Whares? No worries.
When they were first proposed, the Wharenui and Wharewaka at Taranaki St Wharf were among the least controversial developments on the waterfront. Even Waterfront Watch seemed to cautiously approve, given that these were low-rise cultural facilities rather than medium-rise buildings with commercial components, though some of their members managed to find views that would be blocked. However, that quickly changed once the rowing clubs realised that they might have to lose some parking space, and the dispute has only just been resolved.
I initially had a lot of sympathy for the rowing clubs, since their presence is certainly a vital and natural part of the waterfront. It's obvious that they'll always need some vehicle access and parking, since it's hardly practical to lug rowing shells from the road. But then things started getting nasty. To a casual observer, it might have looked like Wellington Waterfont Ltd (WWL) were deliberately trying to get rid of the rowers, and headlines such as "End of city rowing?" fostered the impression that the clubs were in imminent danger. So what exactly was it that was being threatened?
Firstly, there's the issue of trailer access. The council commissioned traffic experts who determined that it would be possible to get the trailers to the sheds, though it wouldn't be easy. The rowers claimed that it would be too difficult, but I'm not exactly an expert on parking trailers, so I can't really comment on who's right.
Secondly, there's the rowers' "need" for parking. WWL's plans allowed 22 parks for the two clubs, but the clubs demanded 30. This is where I started to lose sympathy for them. One of the rowers' spokespeople said that parents needed to drop their kids off right at the door, rather than at nearby Taranaki St. Excuse me? These are fit young athletes, and they can't walk 100m? Apparently it was a safety issue, and parents couldn't allow their teenage sons and daughters to be alone in the city in the early hours of the morning. But Taranaki St Wharf is hardly a dark, deserted alley: it's a well-lit open space with plenty of early-morning joggers and people walking to work. This sounds like the sort of suburban thinking that lets media panic act as an excuse for laziness and equates convenience with necessity.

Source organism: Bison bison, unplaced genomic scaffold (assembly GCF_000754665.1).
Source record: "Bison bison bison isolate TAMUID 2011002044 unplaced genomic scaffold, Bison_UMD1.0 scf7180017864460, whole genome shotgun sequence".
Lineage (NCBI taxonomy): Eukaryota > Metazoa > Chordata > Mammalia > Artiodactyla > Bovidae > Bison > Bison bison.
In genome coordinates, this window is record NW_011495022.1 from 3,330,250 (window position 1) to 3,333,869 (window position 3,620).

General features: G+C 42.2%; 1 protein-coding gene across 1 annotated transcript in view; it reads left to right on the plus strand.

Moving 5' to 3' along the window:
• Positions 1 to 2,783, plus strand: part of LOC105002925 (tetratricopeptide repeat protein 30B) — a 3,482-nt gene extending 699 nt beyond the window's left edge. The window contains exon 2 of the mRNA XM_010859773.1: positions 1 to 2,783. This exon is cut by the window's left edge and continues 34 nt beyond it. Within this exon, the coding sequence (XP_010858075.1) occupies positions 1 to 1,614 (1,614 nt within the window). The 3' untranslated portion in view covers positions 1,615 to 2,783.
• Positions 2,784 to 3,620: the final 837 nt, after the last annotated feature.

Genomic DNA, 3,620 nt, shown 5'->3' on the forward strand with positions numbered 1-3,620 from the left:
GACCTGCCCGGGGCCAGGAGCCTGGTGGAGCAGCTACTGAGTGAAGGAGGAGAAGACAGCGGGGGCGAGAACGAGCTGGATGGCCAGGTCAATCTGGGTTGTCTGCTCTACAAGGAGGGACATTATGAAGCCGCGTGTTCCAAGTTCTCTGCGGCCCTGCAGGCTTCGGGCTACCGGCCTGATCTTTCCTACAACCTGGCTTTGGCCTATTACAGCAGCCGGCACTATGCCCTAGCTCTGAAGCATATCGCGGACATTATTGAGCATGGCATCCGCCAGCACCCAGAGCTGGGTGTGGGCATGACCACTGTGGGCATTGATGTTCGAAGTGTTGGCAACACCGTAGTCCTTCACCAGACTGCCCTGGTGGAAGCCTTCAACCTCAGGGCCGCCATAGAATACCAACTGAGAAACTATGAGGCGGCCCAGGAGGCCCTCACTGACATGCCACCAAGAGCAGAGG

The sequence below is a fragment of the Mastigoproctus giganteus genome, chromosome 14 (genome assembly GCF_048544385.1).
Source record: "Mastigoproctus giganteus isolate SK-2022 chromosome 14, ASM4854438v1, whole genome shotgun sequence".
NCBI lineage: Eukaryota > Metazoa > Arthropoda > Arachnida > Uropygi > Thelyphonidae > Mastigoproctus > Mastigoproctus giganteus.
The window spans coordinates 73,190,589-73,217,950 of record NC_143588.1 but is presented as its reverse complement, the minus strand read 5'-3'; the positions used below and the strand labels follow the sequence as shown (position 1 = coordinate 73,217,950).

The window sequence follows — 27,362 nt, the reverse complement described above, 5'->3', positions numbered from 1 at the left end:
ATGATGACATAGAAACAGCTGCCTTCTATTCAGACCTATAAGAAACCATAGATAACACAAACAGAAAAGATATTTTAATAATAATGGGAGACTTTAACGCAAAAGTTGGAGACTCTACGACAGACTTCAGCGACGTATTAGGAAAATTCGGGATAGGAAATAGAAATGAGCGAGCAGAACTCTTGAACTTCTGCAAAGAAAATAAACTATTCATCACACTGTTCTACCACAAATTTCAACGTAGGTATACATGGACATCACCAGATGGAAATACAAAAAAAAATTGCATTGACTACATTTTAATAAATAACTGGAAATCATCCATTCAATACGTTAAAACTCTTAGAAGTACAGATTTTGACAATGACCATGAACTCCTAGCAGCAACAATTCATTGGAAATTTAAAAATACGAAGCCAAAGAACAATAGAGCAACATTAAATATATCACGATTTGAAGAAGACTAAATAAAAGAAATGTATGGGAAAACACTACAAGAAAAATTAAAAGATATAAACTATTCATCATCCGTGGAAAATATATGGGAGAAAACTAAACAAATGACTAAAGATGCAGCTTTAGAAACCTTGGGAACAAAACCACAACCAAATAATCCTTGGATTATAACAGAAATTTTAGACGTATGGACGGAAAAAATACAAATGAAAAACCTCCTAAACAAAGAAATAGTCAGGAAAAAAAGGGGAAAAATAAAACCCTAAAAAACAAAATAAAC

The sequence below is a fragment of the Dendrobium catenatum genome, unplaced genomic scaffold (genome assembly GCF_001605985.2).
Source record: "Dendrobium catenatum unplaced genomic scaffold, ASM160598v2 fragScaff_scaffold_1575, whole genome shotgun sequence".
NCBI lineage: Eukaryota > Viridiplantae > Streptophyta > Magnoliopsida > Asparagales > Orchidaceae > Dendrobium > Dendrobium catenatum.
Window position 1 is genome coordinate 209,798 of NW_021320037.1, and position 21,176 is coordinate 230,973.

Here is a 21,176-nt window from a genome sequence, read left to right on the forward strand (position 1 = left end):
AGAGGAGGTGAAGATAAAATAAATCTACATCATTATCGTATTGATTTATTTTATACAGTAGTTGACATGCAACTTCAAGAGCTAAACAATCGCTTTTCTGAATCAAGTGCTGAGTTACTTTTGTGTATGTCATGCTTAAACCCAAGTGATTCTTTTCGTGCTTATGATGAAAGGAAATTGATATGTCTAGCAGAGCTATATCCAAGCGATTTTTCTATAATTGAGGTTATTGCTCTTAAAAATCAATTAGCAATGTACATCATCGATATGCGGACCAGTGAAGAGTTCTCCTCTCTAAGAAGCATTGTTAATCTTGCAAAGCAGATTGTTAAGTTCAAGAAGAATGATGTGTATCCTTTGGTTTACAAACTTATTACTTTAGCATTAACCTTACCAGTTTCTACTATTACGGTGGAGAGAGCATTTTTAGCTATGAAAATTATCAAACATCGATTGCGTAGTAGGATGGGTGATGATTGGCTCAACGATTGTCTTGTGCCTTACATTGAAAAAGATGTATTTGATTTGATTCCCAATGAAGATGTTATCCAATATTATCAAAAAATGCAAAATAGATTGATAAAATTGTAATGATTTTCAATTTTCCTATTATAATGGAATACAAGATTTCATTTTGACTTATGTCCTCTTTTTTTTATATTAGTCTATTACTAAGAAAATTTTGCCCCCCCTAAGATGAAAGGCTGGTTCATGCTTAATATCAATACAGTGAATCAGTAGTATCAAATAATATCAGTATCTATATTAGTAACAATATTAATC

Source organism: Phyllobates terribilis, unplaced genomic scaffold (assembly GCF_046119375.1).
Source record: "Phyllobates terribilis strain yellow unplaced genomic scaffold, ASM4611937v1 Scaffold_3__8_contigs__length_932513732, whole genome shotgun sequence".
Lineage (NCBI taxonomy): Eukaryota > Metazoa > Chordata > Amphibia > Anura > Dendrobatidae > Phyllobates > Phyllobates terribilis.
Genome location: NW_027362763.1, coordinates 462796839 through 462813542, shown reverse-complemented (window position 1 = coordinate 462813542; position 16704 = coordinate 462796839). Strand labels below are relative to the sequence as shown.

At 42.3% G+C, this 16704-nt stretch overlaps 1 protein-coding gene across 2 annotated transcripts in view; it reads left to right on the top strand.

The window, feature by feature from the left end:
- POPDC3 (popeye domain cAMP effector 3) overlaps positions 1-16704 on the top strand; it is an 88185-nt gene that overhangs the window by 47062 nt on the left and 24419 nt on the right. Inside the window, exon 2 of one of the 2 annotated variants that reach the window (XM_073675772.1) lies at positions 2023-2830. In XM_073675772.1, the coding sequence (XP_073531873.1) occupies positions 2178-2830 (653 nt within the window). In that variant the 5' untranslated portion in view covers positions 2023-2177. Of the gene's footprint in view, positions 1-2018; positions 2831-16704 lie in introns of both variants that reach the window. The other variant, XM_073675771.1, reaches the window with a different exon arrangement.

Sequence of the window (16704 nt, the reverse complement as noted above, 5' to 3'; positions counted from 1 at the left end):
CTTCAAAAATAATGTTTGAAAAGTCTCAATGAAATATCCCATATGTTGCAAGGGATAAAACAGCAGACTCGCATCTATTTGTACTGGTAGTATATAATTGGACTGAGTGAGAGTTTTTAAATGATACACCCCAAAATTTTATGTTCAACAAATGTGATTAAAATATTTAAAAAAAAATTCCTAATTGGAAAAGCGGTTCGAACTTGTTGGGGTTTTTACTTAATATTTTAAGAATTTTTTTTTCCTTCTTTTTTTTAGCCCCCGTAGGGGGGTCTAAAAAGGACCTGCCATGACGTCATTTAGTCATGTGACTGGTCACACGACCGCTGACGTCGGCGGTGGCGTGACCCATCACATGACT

Finally, they were worried that competition from the Wharenui's conference facility would hurt their own functions business and thus remove their main source of funding. That sounds like a reasonable concern, but it's an example of "zero sum" thinking that rarely applies to retail and hospitality. Rather than stealing customers, having a similar facility nearby can often form a cluster that provides enough critical mass to increase business overall. I also wonder whether the sort of society weddings and twenty-firsts that like the Victorian wooden atmosphere of the Rowing Club are going to be dragged away by a high-tech marae. Apart from specifically Māori events, the Wharenui is more likely to attract corporate and government meetings, so if anyone should be worried about competition, it would be some third-rate hotel on the Terrace with a windowless 1970s function room. As the recent Great Blend showed, the location is so good that there should be no shortage of custom for both venues.
So, the factors that would "drive away" the rowing clubs boiled down to ease of driving, eight carparks, and a probably illusory fear of competition. WWL has compromised by making minor modifications to the open space plans (changes to the ramp and steps near the Kupe statue), thus improving access. The car park issue has been resolved, partly by clarifying their lease arrangements and partly by providing dedicated parking in the Frank Kitts underground carpark outside of business hours. And as I said, I believe the competition issue is a non-starter.
So, it looks like we finally have a compromise that works for all parties. The building and landscaping, which almost everyone agreed would improve the public space, are now able to proceed. It's just a pity that we had to go through such histrionics to get to this stage.